1. Ten 5-month-old lambs (29 (SE 1.2) kg), reared parasite-free and prepared with rumen duodenal and ileal cannulas, were paired and given rations of Ruminant Diet AA6 (90 g/kg live Weight0.75) by means of continuous feeders. From 6 months of age one of each pair was dosed daily with 2500 Trichostrongylus colubriformis larvae for 14 weeks. Untreated animals received the amount of ration consumed by their infected pair-mates the previous day.
2. During three periods, ((1) the week before and the first 2 weeks of dosing with infected larvae, (2) during weeks 5–7 and (3) during weeks 11–13 of dosing) all lambs underwent a series of experiments to determine their nitrogen balance, the amounts of N leaving the small intestine, the amount of 51CrC13-labelled plasma protein leaking into the small intestines, and the disappearance of 35S-labelled bacteria from the small intestine.
3. The infection caused varying degrees of feed refusal in all infected animals. As a result the values for N balance and for the flow of N at the ileum during the latter two periods were regressed against dry-matter intakes for each group in each period.
4. The infection caused a reduction (P < 0.05) in N retention and increased (P < 0.05) flow of N at the ileum. The increase in N flow at the ileum of infected lambs was greater (P < 0.01) at weeks 11–13 of dosing (infected–control 3.6 g N/d (standard error of difference (SED) 0.57), P < 0.01) than at weeks 5–7 of dosing (infected–control 1.5 g N/d (SED 0.57), P < 0.05).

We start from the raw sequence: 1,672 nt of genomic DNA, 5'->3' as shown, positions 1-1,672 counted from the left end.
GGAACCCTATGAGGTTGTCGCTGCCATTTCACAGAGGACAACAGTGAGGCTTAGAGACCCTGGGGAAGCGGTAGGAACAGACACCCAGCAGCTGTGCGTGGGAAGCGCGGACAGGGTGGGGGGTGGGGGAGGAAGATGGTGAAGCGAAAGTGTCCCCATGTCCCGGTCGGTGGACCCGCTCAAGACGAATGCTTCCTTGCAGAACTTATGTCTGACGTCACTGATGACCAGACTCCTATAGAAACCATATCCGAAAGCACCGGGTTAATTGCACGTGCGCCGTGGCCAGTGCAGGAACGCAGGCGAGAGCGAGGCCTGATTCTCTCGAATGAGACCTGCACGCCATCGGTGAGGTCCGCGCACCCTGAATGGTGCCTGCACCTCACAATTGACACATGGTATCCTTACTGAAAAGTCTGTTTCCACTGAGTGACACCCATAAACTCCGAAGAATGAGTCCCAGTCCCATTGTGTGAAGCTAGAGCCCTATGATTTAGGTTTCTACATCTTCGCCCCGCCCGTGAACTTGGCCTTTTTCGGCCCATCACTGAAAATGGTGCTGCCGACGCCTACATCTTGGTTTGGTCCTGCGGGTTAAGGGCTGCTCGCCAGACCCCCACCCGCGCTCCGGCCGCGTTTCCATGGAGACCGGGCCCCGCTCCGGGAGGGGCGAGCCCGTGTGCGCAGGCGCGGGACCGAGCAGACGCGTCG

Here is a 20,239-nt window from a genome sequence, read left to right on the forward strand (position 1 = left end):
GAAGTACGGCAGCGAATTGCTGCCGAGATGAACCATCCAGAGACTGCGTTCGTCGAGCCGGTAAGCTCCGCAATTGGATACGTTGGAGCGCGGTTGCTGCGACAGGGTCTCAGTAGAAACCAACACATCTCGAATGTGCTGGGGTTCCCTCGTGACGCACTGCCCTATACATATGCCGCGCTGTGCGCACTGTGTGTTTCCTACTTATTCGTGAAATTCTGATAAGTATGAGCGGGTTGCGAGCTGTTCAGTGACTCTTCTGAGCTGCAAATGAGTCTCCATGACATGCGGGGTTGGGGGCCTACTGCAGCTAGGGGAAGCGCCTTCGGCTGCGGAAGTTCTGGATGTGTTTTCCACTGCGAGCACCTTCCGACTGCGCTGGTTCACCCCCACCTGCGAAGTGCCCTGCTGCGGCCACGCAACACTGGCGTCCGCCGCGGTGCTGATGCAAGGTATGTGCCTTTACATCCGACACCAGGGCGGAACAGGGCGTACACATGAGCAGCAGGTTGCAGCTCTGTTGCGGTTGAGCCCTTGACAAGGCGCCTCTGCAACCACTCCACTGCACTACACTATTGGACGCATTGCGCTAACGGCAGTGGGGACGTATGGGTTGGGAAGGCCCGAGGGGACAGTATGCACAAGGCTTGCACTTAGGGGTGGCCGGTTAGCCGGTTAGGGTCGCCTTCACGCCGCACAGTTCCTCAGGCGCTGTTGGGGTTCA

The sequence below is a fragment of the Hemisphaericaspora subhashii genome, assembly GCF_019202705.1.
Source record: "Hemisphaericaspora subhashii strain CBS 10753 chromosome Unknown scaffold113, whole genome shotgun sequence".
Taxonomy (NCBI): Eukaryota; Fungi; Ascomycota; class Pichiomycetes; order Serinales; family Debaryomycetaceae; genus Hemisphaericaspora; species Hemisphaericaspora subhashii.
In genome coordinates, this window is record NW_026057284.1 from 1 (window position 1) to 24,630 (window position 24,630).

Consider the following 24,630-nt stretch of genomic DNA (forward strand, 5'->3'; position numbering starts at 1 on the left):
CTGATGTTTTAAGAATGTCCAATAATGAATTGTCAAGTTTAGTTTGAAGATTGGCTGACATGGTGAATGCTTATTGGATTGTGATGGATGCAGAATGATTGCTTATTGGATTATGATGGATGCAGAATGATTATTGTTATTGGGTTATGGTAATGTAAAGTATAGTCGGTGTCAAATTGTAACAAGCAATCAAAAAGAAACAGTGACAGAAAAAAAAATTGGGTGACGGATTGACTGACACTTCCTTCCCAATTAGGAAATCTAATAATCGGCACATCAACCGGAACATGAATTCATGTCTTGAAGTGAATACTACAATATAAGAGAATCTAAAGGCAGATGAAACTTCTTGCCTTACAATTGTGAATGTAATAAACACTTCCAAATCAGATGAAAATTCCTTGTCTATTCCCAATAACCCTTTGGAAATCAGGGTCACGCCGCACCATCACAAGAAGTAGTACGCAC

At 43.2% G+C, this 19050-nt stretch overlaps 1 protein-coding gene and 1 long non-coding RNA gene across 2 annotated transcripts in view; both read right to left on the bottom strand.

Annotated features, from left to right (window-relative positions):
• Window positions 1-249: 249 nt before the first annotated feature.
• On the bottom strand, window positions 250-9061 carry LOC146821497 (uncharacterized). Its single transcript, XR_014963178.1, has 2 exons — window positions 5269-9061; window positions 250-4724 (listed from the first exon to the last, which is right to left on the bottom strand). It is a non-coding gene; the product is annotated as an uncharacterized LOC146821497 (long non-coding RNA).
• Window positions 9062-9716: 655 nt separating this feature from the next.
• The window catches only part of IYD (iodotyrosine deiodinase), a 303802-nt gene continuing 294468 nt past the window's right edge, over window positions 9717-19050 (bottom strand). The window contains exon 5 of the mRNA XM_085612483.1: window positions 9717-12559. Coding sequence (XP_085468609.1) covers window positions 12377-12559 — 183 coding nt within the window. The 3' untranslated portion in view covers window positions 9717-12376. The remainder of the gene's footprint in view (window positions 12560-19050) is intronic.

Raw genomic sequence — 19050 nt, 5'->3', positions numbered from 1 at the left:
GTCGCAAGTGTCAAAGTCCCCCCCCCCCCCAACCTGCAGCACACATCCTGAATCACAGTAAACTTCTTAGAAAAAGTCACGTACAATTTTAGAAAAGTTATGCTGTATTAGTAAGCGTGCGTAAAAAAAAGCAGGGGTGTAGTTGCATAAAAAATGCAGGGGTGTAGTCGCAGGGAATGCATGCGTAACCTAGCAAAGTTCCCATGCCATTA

5. There were no between-treatment or between-period differences in the disappearance of 35S-labelled bacteria from the small intestines of infected or control lambs, but the infection did cause an increase in plasma N leakage during both periods. During weeks 5–7 and 11–13, plasma N leakage in infected lambs was 1.1 g N/d (P < 0.01) and 1.7 g N/d (P = 0.056) respectively higher than that in the control lambs.
6. A proportion of the endogenous secretions which enter the small intestine is likely to be resorbed before the ileum. It was calculated that to account for the extra non-ammonia-N (NAN) flow at the ileum up to 3–5 g NAN/d during weeks 5–7 of dosing and 15–20 g N/d during weeks 11–13 of dosing could have entered the small intestine as mucin and sloughed cells.
7. The results seem to indicate that the nutritional penalty associated with the development of resistance to infection is greater than that associated with the primary infection.